The FBI raided my neighbor’s house a few years ago. They rolled up in several cars before the break of dawn, pulled the neighbor out of the shower at gunpoint and his wife out of bed. They interrogated him for three hours, then rolled away with his computers, cameras and papers.
The neighbor is a mathematician — a brilliant one, according to the press — who worked for the National Security Agency (NSA). Many in my neighborhood do, as it’s headquartered less than two miles away. NSA is the federal agency responsible for keeping US intelligence communications secret while collecting and processing intelligence information from other countries. It also administers the only public museum in the Intelligence Community: the National Cryptologic Museum.
There are several guarded roads that I pass, in the course of an average day, that provide restricted access to NSA. I was going to say that I went to the National Cryptologic Museum last week to learn exactly what my neighbors do for a living but really, I wanted to know where those roads led. The directions on the museum’s website took me onto one of them (no police guards during museum hours) toward NSA. I edged the NSA employee parking lot, passed some airplanes and a gas station, and ended up in the museum parking lot.
I generally don’t write about stand-alone museums – warehouses of objects isn’t my definition of “historic site” – but I’m stretching the definition for the National Cryptologic Museum because it’s on the NSA campus and in an old office building. The museum has three missions. I’m only going to mention one, since it’s the only one that matters here: to document the history of cryptology. Cryptology is the science of creating and deciphering code.
I picked up a map of the museum and the phone number of the museum’s cell phone tour at the reception disk. The museum is five small rooms with displays grouped chronologically.
My favorite stories:
Thomas Jefferson — I just can’t seem to get away from him — invented a wheel cypher, now called the Jefferson Cylinder, which used sets of disks printed with the alphabet on its edge to scramble messages. The key to deciphering the message depended on knowing in exactly what order the sender set the disks on the axel. Necessity was the mother of his invention: he had to use code in his correspondence when he was minister to France, because French postmasters read all the mail.
Civil War combatants used flags to send coded signals. This was called “wig-wagging.” Since wig-wagging was hard to see from the ground, the army decided to send signalmen up in tethered balloons to deliver the signals. But there was one small problem: if one side could see a high flying balloon, so could the other. A well-placed shot and down went the balloon. They moved on to wooden towers.
In 1917, Arthur Zimmermann, the Imperial German foreign minister sent a message to the German ambassador to Mexico. The telegraph revealed a German plan for unrestricted submarine warfare and instucted the ambassador to seek a Mexican alliance if this caused the US to enter WWI on the Allied side. The Germans would promise New Mexico, Arizona and Texas to Mexico in return for their support. The British intercepted the message, decoded it, and showed it to the Americans. Americans were initially skeptical but the message proved real, and the US entered WWI soon after.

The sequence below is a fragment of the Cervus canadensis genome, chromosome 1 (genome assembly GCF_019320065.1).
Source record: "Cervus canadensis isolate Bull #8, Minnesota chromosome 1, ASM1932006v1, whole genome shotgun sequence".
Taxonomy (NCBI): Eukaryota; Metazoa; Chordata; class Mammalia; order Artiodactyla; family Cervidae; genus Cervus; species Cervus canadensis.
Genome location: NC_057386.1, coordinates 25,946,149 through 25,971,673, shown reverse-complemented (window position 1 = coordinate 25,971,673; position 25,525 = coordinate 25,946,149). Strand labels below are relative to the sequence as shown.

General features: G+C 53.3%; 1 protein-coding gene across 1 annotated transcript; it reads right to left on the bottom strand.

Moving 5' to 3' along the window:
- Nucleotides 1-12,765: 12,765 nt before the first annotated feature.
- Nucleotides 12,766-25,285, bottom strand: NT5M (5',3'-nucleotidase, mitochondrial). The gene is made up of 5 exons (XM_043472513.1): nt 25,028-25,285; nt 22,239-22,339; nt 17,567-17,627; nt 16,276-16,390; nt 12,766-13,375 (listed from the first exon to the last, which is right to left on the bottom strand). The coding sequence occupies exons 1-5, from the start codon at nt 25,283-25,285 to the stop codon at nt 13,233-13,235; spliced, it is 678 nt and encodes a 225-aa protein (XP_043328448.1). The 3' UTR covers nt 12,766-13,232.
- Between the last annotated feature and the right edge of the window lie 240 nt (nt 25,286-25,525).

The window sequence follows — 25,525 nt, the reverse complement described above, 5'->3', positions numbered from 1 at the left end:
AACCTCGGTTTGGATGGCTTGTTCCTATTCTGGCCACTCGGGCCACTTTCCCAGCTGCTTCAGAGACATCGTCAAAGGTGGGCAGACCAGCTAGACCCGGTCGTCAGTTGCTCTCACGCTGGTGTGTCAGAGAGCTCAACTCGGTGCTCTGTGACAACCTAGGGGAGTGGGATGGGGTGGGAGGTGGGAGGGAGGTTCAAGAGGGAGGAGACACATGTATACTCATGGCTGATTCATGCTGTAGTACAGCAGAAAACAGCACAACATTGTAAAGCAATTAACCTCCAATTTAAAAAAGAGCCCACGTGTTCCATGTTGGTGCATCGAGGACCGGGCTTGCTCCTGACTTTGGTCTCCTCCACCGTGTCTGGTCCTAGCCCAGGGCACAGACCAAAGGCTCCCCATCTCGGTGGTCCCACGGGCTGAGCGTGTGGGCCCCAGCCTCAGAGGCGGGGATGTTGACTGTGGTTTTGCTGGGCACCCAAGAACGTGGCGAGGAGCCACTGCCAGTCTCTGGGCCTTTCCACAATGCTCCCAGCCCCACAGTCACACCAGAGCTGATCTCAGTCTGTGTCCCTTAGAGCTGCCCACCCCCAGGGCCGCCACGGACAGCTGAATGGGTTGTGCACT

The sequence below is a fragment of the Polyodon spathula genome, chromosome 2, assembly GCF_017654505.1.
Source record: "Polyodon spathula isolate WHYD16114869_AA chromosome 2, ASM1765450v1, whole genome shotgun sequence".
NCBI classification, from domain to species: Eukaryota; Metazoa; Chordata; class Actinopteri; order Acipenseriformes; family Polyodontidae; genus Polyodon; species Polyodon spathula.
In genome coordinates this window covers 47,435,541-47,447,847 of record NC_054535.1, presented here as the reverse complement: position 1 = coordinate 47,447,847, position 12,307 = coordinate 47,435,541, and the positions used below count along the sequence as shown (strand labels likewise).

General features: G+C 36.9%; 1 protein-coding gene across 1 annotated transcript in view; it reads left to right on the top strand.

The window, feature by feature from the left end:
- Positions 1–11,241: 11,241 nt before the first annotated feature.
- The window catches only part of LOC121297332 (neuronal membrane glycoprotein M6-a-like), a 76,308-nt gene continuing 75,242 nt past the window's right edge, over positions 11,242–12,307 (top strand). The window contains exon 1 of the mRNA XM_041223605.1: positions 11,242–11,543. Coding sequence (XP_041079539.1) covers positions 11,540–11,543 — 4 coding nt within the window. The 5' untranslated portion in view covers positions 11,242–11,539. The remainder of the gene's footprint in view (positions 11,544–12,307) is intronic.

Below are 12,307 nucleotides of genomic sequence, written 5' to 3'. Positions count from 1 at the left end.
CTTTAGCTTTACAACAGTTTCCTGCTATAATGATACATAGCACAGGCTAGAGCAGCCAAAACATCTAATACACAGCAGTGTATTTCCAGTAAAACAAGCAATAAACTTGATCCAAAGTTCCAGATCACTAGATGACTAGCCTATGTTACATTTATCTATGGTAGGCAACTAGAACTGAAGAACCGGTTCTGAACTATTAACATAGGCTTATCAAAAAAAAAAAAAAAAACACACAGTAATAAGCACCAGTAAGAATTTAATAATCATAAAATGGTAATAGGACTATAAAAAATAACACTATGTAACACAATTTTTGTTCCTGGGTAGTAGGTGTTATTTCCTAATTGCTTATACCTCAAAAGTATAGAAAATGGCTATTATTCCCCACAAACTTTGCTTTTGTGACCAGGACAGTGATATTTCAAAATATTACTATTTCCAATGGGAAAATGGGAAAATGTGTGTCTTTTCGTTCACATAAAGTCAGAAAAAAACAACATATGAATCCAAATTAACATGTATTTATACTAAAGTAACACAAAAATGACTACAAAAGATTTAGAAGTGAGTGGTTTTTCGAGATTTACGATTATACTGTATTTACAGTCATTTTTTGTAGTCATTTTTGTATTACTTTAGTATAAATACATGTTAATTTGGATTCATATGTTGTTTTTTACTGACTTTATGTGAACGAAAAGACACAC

WWI also saw the start of Native American code talking: the use of Native Americans to exchange messages in their native language — languages that few outside of their own people understood. The most famous of the code talkers were the Navajo who joined the Marines during WWII. But the Choctaw during WWI and II, and the Cherokee, Lakota, and Comanche in WWII, also served.
As I left the museum, I saw a sign across the parking lot that said, “National Vigilance Park.” I took the path next to the sign through some woods and came out in a park populated with the planes I’d seen on my drive to the museum.
The National Vigilance Park honors those who served on aerial reconnaissance missions. It features three planes associated with the three branches of the military that conducted signal intelligence. The Army’s RU-8D served in Vietnam. The Navy’s EA-3B and the Air Force’s C-130A served against the Soviets during the Cold War.
The reason for the early morning raid on my neighbor’s house: he had been one of a group of NSA employees who had complained about problems at NSA – waste, abuse, incompetence – associated the development of a domestic spying project called Trailblazer. They took their concerns to the House Intelligence Committee and with Committee staff support, to the Department of Defense Inspector General. When that went nowhere, they went to the Baltimore Sun newspaper, which published a series of Pulitzer Prize winning reports based on their information. NSA was not as thrilled as the Pulitzer committee about the information going public.
What the NSA employees called whistleblowing, the NSA called treason. My neighbor and most of his coworkers were never charged, but his boss, Thomas Drake, was. Drake’s defense was that none of the information given to the reporter was secret and eventually, all charges except one (a misdemeanor for exceeding authorized use of a computer) were dropped. If you’re interested in the details of the case, they can be found in this New Yorker article.